Frederick II was well known for his lead capes with which he punished criminals.
Frederick II was well known for his lead capes with which he punished criminals.Dante places all of the hypocrites in “gilded” cloaks that “dazzled; but inside they were all of lead, so heavy that Frederick’s capes were straw compared to them.” Dante uses this analogy to Frederick to demonstrate the extent of cruelty of his cloaks in The Inferno.Tags: Essay On Media ConglomeratesThe Person I Admire The Most EssayNursing Dissertation AbstractsCleaning Services Business Plan9/11 Report Comic BookExample Marketing Research ProposalPakistan And Modern World EssayTulane Application Essay QuestionsSample Business Plan For Salon
It takes a certain amount of background knowledge and understanding of Dante’s own life to appreciate the lessons brought forth in each canto and in the Canto I both foreshadows and reveals the ultimate source of allegory for Dante.
As mentioned, for Dante, life in Florence was his own hell.
Dante’s punishment for the “arch heretics and those who followed them” was that they be “ensepulchered” and to have some tombs “heated more, some less.” Since the archheretics believed that everything died with the body and that there was no soul, Dante not only punishes them with the hot and crowded tombs, but he punishes them with their beliefs and lets them feel what it is like to die.
This punishment by Dante is one in which he was more focused on inflicting a physical pain rather than a mental one.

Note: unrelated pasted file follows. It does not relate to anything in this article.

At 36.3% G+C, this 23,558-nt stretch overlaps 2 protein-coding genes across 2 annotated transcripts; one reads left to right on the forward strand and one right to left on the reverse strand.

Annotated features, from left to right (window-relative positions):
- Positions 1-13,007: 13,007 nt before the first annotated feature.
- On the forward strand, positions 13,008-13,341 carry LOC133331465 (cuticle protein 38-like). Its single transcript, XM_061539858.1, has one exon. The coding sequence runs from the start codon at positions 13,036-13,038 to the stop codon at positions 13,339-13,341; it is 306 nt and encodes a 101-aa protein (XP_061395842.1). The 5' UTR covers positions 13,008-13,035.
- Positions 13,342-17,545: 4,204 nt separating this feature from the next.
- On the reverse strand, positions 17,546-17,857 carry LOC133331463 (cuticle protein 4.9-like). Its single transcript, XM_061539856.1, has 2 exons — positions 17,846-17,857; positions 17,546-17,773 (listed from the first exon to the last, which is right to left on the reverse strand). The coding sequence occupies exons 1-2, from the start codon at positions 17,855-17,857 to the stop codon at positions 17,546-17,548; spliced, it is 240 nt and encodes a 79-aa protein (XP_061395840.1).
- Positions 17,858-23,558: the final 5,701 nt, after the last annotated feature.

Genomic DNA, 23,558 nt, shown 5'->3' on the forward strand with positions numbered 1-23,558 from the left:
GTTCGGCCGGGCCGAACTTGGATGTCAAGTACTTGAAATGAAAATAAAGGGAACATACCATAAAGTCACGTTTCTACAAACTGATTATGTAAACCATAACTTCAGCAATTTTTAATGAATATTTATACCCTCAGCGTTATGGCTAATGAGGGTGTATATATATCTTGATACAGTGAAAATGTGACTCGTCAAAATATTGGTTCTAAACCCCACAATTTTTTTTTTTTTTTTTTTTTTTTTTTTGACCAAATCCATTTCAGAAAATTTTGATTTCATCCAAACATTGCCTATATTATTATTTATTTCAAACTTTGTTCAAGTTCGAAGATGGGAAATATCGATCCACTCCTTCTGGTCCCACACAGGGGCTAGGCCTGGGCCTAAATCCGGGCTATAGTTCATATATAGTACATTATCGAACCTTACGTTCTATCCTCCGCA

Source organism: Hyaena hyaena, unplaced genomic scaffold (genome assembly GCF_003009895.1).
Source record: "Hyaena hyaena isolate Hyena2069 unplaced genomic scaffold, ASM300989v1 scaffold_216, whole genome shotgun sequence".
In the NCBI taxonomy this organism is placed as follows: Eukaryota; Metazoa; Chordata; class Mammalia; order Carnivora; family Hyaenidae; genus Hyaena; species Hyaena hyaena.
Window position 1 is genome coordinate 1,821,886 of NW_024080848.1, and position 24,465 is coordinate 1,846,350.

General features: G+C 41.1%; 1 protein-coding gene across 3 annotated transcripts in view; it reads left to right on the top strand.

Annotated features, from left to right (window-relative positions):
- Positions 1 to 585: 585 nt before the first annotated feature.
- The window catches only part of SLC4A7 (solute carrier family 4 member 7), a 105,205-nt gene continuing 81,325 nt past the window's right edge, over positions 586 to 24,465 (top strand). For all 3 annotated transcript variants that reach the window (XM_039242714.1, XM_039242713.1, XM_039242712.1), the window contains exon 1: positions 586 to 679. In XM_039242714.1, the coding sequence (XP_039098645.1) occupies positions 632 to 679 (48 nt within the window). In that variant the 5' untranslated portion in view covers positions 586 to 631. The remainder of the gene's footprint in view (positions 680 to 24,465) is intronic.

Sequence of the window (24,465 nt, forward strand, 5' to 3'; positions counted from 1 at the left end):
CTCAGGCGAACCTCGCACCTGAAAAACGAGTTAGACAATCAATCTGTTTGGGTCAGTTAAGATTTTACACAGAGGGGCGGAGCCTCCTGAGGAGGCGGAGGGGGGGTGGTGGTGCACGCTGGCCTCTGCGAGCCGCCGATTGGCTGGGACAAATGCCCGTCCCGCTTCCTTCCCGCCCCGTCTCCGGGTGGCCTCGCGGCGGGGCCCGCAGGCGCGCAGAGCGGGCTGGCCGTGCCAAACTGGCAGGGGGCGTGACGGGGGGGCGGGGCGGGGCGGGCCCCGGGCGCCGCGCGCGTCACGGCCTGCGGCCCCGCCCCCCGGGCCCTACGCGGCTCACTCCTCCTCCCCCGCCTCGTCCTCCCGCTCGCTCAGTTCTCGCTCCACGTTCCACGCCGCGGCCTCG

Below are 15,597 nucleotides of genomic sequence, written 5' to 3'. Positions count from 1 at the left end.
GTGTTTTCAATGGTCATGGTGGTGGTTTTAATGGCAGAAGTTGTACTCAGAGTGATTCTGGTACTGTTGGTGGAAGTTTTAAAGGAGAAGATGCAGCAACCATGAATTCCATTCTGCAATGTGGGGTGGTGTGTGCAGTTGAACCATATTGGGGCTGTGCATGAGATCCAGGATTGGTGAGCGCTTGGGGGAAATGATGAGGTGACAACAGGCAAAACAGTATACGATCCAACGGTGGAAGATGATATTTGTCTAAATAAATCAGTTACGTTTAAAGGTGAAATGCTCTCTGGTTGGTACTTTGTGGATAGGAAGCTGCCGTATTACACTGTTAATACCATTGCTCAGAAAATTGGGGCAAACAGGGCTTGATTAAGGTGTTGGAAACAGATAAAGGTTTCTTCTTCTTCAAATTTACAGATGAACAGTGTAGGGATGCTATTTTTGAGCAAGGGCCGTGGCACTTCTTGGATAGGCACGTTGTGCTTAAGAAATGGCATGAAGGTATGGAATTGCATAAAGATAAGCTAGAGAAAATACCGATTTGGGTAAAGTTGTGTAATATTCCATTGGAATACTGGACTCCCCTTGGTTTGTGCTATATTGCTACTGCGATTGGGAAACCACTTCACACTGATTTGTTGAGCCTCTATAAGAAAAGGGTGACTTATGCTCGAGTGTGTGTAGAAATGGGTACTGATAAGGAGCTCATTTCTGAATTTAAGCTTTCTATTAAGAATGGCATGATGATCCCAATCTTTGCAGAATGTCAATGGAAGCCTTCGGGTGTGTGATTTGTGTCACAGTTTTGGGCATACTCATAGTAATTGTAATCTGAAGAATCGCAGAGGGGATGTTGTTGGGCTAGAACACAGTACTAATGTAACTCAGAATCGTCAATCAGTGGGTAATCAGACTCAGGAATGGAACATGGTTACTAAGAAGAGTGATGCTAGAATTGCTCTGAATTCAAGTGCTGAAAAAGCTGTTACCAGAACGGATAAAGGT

There, Dante must suffer and take time to review his actions.
The entirety of the Inferno reflects this, however, Canto I does go in depth on an allegorical level regarding the journey itself.In each of these cantos, something deeper is revealed on an allegorical level by both the sin and the sinners representative of each circle of hell.Before beginning, it is important to define what an allegory is in the way that affects the focus of this paper.The way that Dante compares one of the most evil punishments to those in his Inferno effectively demonstrates how horrible Hell truly is.Although this punishment for the hypocrites is quite physically painful, it contains a rather brilliant metaphor.For Dante, the hypocrites were those who were seemingly virtuous and good, but beneath their facades they were quite sinful.The cloaks are a metaphor for the hypocrites’ characters: dazzling on the surface and cloaked in lead or sin underneath.The penalty in the medieval era for heresy was often public humiliation or to burn to death.For Dante, to be a heretic was to follow one’s own opinion and not the beliefs of the Christian Church.In this journey, Dante encounters beasts, sinners, and even people from his own past in each canto, as he begins to better himself in the hopes for salvation in the future.In each canto, a particular sin and sinners who have been charged as guilty of committing that sin are revealed in an allegorical manner, however, this essay will only focus on three: cantos I, XIII, and XXI.